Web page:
Kibale Forest is part of Queen Elizabeth National Park ecosystem and it covers 766 sq meters along the Rwenzoris. It was gazetted as national park in 1993 and it ranges between 1100 and 1590 meters on altitude. Kibale boasts 325 birds species, 351 trees species and 12 species of primates. This includes the chimpanzees (1420 individuals according to 2002 survey by Jane Goodall Institute), L’Hoest monkey, red tailed monkey, blue monkey, red colobus monkey, black and white colobus monkey, olive baboons, mangabey, the nocturnal bush baby and potto.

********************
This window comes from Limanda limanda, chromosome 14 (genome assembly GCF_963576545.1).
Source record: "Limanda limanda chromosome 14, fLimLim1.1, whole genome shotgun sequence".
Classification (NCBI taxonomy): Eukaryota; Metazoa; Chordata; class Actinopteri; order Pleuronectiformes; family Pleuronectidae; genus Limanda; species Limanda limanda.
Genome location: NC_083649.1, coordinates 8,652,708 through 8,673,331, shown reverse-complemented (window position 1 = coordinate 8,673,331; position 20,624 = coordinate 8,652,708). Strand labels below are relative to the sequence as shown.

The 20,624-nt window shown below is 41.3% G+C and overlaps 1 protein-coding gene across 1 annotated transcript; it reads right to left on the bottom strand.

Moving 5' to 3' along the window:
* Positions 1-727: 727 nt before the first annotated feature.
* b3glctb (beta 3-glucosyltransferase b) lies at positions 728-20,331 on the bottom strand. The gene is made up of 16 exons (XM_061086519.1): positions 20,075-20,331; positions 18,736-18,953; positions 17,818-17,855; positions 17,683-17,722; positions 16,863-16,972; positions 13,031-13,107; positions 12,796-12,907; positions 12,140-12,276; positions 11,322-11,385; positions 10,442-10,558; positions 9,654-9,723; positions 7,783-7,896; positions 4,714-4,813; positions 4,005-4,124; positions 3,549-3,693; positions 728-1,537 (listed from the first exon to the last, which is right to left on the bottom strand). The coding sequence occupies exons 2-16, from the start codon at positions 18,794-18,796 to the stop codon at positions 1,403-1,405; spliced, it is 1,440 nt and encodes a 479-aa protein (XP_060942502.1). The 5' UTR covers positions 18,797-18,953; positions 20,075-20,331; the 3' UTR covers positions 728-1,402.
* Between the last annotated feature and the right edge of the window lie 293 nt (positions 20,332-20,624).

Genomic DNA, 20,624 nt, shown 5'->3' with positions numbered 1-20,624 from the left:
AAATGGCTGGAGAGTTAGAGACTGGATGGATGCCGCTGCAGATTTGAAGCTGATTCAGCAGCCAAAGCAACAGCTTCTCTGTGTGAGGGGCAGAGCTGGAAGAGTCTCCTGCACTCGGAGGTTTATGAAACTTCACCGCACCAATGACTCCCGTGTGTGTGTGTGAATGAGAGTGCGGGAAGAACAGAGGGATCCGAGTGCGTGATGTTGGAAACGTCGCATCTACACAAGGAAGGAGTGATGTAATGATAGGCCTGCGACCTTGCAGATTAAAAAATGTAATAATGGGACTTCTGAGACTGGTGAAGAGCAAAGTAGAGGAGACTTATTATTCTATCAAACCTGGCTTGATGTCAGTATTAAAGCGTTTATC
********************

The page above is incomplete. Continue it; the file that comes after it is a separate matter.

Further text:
The Uganda Wildlife Authority in cooperation with Jane Goodall Institute established in 1997 the ecotourism project in Kibale forest. Among the other activites carried out, the sensitization of the community against poaching and for the protection of the forest, the snare removal project (it was found that over 25% of the chimpanzees in the forest has snare related injuries), and the chimpanzee habituation program. This has made Kibale forest one of the leading sites for chimpanzee trekking: not only chimpanzee walk is available, but in certain periods of the year and for a limited number of people it is organised the “chimpanzee habituation experience”, a full day immersion directly in contact with the primates.